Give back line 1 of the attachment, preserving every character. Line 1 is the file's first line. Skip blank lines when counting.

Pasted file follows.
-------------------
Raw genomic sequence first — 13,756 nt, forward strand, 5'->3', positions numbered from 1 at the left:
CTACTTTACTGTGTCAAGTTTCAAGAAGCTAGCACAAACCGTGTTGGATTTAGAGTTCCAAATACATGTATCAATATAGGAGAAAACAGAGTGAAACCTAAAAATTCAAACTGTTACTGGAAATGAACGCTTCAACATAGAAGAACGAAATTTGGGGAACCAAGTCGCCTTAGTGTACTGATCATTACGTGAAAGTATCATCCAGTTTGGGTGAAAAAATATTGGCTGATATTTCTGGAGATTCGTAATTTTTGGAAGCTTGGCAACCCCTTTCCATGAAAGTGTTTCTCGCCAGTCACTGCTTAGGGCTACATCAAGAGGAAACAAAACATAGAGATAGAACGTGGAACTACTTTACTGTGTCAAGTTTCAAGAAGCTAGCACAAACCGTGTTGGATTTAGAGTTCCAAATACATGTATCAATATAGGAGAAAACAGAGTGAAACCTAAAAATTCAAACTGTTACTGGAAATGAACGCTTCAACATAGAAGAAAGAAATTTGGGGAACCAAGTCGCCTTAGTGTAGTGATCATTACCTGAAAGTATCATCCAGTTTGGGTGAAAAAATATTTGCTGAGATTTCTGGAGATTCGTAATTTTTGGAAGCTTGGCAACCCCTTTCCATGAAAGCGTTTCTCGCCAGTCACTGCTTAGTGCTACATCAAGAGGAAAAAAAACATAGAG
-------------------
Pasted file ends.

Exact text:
Raw genomic sequence first — 13,756 nt, forward strand, 5'->3', positions numbered from 1 at the left: